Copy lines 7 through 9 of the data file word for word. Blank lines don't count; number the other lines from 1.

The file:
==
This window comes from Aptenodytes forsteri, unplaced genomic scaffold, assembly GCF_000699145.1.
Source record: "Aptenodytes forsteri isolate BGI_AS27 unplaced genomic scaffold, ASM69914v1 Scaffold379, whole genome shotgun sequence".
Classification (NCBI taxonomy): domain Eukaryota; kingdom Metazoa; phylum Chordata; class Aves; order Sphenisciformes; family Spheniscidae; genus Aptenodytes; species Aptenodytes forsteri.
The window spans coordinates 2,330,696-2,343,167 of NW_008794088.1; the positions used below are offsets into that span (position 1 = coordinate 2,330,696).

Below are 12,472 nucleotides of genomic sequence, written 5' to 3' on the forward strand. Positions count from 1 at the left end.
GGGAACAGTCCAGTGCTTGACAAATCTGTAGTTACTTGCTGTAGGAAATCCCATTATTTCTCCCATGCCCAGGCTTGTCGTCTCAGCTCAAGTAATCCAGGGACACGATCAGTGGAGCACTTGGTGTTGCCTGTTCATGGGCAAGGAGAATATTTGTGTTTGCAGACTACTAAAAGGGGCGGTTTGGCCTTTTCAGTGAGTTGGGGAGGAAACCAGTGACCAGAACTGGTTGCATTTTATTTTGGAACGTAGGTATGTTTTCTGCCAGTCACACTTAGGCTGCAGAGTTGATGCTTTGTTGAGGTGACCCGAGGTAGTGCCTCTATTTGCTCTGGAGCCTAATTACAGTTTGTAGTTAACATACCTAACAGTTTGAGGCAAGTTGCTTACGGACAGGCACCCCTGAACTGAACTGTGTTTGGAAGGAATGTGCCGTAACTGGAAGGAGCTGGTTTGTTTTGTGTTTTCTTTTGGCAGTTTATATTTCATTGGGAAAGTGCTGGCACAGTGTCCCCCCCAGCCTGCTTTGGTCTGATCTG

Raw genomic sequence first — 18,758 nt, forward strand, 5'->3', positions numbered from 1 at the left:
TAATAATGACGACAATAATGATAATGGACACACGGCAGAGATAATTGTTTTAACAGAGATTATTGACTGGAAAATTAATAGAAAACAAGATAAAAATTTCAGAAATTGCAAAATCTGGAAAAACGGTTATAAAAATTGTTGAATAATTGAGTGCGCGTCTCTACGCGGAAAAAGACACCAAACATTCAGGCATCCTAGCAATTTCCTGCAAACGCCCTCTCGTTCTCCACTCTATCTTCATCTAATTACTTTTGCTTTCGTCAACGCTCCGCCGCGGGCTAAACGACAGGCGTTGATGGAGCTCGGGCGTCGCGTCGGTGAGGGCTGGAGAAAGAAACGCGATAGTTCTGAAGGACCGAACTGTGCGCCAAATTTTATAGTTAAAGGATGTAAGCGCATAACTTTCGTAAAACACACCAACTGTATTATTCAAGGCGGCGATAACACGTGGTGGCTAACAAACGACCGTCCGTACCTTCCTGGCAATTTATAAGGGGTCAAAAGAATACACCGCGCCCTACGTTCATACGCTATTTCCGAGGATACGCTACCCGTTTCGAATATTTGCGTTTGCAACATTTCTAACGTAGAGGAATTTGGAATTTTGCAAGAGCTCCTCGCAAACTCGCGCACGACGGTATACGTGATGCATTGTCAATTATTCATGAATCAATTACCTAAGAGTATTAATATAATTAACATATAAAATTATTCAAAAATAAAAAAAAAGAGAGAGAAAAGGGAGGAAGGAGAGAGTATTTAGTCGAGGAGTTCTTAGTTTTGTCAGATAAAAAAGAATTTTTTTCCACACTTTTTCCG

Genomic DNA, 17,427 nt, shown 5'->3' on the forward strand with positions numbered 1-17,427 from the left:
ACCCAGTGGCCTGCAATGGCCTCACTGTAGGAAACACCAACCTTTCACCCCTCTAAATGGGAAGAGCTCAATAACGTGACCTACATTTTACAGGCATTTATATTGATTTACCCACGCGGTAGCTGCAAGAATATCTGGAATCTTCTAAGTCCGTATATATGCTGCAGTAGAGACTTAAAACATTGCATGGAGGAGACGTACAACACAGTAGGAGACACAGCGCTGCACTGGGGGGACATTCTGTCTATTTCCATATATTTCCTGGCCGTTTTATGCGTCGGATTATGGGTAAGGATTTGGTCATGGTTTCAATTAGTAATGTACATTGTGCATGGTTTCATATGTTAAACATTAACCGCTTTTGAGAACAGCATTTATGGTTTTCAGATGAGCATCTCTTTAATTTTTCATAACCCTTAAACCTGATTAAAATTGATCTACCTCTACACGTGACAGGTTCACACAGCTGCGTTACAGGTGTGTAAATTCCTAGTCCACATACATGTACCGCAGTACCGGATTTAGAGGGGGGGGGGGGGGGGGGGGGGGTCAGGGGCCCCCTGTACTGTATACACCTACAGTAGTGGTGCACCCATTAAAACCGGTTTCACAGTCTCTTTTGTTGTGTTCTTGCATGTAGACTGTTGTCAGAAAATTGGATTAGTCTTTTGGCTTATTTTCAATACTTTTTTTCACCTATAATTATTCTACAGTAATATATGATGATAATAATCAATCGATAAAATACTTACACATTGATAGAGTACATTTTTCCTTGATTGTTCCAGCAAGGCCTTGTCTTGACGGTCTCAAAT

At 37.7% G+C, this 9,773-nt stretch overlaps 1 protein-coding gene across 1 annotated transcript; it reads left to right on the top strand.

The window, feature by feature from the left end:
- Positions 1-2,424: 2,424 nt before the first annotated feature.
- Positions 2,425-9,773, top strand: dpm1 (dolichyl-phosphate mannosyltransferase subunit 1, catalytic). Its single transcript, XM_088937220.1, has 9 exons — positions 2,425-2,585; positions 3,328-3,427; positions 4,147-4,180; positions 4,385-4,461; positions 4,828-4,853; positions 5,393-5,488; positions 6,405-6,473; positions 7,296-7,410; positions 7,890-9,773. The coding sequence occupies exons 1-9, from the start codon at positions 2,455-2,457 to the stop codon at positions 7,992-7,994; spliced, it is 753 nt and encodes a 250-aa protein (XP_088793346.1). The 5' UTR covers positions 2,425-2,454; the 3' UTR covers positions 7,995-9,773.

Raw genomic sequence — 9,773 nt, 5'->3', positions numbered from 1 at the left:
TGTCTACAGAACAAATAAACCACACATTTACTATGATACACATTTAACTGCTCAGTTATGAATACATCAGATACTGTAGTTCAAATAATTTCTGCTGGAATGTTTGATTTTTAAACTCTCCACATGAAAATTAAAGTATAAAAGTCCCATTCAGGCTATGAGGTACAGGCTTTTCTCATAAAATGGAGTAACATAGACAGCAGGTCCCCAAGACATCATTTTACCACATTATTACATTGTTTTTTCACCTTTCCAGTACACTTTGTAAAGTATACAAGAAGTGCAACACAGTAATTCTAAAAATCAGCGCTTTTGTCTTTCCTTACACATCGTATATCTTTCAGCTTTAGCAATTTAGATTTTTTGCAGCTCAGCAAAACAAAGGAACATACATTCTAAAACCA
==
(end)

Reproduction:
Raw genomic sequence first — 18,758 nt, forward strand, 5'->3', positions numbered from 1 at the left:
TAATAATGACGACAATAATGATAATGGACACACGGCAGAGATAATTGTTTTAACAGAGATTATTGACTGGAAAATTAATAGAAAACAAGATAAAAATTTCAGAAATTGCAAAATCTGGAAAAACGGTTATAAAAATTGTTGAATAATTGAGTGCGCGTCTCTACGCGGAAAAAGACACCAAACATTCAGGCATCCTAGCAATTTCCTGCAAACGCCCTCTCGTTCTCCACTCTATCTTCATCTAATTACTTTTGCTTTCGTCAACGCTCCGCCGCGGGCTAAACGACAGGCGTTGATGGAGCTCGGGCGTCGCGTCGGTGAGGGCTGGAGAAAGAAACGCGATAGTTCTGAAGGACCGAACTGTGCGCCAAATTTTATAGTTAAAGGATGTAAGCGCATAACTTTCGTAAAACACACCAACTGTATTATTCAAGGCGGCGATAACACGTGGTGGCTAACAAACGACCGTCCGTACCTTCCTGGCAATTTATAAGGGGTCAAAAGAATACACCGCGCCCTACGTTCATACGCTATTTCCGAGGATACGCTACCCGTTTCGAATATTTGCGTTTGCAACATTTCTAACGTAGAGGAATTTGGAATTTTGCAAGAGCTCCTCGCAAACTCGCGCACGACGGTATACGTGATGCATTGTCAATTATTCATGAATCAATTACCTAAGAGTATTAATATAATTAACATATAAAATTATTCAAAAATAAAAAAAAAGAGAGAGAAAAGGGAGGAAGGAGAGAGTATTTAGTCGAGGAGTTCTTAGTTTTGTCAGATAAAAAAGAATTTTTTTCCACACTTTTTCCG

Genomic DNA, 17,427 nt, shown 5'->3' on the forward strand with positions numbered 1-17,427 from the left: